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Phishing Using FasterFox Prefetching

I actually had to read this email several times before I got it - paranoia taking over - I thought I was being told my site was hacked. No no, just another interesting way to abuse people that people find when visiting my site. This time, this email comes from Alex who found that pre-fetching can be used to phish users in certain circumstances.

When I’m visiting

my Firefox showed up the HTTP-Auth dialog immediately, which I placed on my subdomain But why I asked myself.

I looked into your HTML source to find a hidden image or something like this, but I didn’t found anything but the link. I haven’t clicked on the link, so why does it pop up ? Than I figured out, that the FasterFox-Extension for Firefox prefetches that link and that’s why the HTTP-Auth dialog pops up.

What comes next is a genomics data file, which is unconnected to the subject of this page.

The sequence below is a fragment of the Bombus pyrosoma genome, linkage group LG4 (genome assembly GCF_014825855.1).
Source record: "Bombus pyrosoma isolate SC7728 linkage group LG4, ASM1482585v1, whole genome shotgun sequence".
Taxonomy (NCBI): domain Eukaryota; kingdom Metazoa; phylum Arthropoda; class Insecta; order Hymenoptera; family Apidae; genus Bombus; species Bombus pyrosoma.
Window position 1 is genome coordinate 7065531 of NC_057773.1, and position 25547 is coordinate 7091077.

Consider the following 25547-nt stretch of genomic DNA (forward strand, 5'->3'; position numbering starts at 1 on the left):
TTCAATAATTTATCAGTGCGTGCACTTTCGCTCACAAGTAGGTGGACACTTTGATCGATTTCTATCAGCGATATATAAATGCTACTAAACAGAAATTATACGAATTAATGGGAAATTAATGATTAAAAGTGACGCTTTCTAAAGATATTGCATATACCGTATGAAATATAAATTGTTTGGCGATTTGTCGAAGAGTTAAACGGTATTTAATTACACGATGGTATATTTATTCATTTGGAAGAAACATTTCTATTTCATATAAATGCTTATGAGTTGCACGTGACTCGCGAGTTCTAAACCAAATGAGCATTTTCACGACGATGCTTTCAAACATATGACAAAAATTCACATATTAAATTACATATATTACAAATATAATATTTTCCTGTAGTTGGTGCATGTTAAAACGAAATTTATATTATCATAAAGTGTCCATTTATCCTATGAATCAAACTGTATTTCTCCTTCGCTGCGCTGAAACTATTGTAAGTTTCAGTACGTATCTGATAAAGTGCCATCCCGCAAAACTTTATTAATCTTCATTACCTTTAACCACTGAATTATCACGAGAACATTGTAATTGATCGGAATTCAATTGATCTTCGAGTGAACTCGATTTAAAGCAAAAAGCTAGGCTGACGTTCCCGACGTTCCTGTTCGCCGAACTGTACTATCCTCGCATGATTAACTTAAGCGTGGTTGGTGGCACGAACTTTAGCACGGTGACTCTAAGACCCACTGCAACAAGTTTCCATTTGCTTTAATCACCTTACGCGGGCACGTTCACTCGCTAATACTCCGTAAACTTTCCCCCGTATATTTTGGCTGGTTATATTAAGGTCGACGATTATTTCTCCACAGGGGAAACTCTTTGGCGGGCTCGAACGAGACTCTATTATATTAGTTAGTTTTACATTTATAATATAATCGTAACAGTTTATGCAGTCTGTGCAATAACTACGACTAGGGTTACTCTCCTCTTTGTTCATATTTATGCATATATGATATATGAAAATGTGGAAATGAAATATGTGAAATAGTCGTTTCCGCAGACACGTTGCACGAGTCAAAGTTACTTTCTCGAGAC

So there’s another chance to trick FasterFox-users (in forums) without having to use HTML/BBcode for embedding images.

Alex is absolutely right. In fact, this is the exact reason I never used to use Opera (it turns out this is not the same kind of prefetching that Opera does, I only just learned). Sure you can turn it off, but pre-fetching has always been a dangerous thing to me. It can speed things up because it pre-fetches and caches the results, but if it pre-fetches and triggers something, like auto-deletion of your account, or automatically adds something to a shopping cart or anything else, you run into some pretty serious problems. Think CSRF. So yes, this apparently can also be used for phishing in FasterFox. But either way, it’s a very cool example of why pre-fetching can be nasty.

15 Responses to “Phishing Using FasterFox Prefetching”

  1. Ix Says:

    That’s a pretty scary find. Never trusted pre-fetching for much the same reason, really don’t like the idea of the browser just looking at everything it can find even when I’m never gonna look at much of what it finds. There’s no telling what the browser may find and with how crafty some of the bad guys are pre-fetching just can’t be worth it. Being owned without actually visiting a compromised site just so my browser loads the next page I click a little bit faster is not an even trade in my mind.